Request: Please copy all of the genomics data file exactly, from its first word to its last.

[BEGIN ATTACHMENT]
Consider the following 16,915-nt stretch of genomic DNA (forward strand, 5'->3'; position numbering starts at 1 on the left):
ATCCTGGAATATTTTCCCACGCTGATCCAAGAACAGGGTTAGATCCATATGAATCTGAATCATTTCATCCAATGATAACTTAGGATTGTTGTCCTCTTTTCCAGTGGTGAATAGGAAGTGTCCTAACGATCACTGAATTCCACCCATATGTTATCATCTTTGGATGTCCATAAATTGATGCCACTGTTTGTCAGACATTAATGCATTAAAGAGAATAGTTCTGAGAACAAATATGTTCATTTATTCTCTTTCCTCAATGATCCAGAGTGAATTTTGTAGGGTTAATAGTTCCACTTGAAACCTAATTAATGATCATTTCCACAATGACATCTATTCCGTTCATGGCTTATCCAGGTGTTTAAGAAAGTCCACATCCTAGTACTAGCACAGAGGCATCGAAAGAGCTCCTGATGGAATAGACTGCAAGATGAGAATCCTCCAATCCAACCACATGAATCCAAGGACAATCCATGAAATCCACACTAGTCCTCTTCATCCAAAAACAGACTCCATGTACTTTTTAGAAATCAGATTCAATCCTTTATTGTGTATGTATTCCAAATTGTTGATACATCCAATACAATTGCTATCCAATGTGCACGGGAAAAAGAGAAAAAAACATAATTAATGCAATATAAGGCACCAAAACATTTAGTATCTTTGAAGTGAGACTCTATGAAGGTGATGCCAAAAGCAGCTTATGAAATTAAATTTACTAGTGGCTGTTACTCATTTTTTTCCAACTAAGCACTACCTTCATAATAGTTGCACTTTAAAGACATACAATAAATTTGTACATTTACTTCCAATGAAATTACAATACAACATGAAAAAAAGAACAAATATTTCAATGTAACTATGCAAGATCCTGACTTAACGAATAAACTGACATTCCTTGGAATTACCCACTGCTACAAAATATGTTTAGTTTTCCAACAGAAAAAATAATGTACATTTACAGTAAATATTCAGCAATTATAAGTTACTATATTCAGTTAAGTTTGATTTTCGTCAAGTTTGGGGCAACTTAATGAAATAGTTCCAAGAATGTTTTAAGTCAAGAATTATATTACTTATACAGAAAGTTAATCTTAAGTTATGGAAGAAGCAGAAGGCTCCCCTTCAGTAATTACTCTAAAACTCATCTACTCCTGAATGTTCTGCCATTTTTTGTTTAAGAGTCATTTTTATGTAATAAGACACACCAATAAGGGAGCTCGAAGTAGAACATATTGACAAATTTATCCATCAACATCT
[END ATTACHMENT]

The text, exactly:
Consider the following 16,915-nt stretch of genomic DNA (forward strand, 5'->3'; position numbering starts at 1 on the left):
ATCCTGGAATATTTTCCCACGCTGATCCAAGAACAGGGTTAGATCCATATGAATCTGAATCATTTCATCCAATGATAACTTAGGATTGTTGTCCTCTTTTCCAGTGGTGAATAGGAAGTGTCCTAACGATCACTGAATTCCACCCATATGTTATCATCTTTGGATGTCCATAAATTGATGCCACTGTTTGTCAGACATTAATGCATTAAAGAGAATAGTTCTGAGAACAAATATGTTCATTTATTCTCTTTCCTCAATGATCCAGAGTGAATTTTGTAGGGTTAATAGTTCCACTTGAAACCTAATTAATGATCATTTCCACAATGACATCTATTCCGTTCATGGCTTATCCAGGTGTTTAAGAAAGTCCACATCCTAGTACTAGCACAGAGGCATCGAAAGAGCTCCTGATGGAATAGACTGCAAGATGAGAATCCTCCAATCCAACCACATGAATCCAAGGACAATCCATGAAATCCACACTAGTCCTCTTCATCCAAAAACAGACTCCATGTACTTTTTAGAAATCAGATTCAATCCTTTATTGTGTATGTATTCCAAATTGTTGATACATCCAATACAATTGCTATCCAATGTGCACGGGAAAAAGAGAAAAAAACATAATTAATGCAATATAAGGCACCAAAACATTTAGTATCTTTGAAGTGAGACTCTATGAAGGTGATGCCAAAAGCAGCTTATGAAATTAAATTTACTAGTGGCTGTTACTCATTTTTTTCCAACTAAGCACTACCTTCATAATAGTTGCACTTTAAAGACATACAATAAATTTGTACATTTACTTCCAATGAAATTACAATACAACATGAAAAAAAGAACAAATATTTCAATGTAACTATGCAAGATCCTGACTTAACGAATAAACTGACATTCCTTGGAATTACCCACTGCTACAAAATATGTTTAGTTTTCCAACAGAAAAAATAATGTACATTTACAGTAAATATTCAGCAATTATAAGTTACTATATTCAGTTAAGTTTGATTTTCGTCAAGTTTGGGGCAACTTAATGAAATAGTTCCAAGAATGTTTTAAGTCAAGAATTATATTACTTATACAGAAAGTTAATCTTAAGTTATGGAAGAAGCAGAAGGCTCCCCTTCAGTAATTACTCTAAAACTCATCTACTCCTGAATGTTCTGCCATTTTTTGTTTAAGAGTCATTTTTATGTAATAAGACACACCAATAAGGGAGCTCGAAGTAGAACATATTGACAAATTTATCCATCAACATCT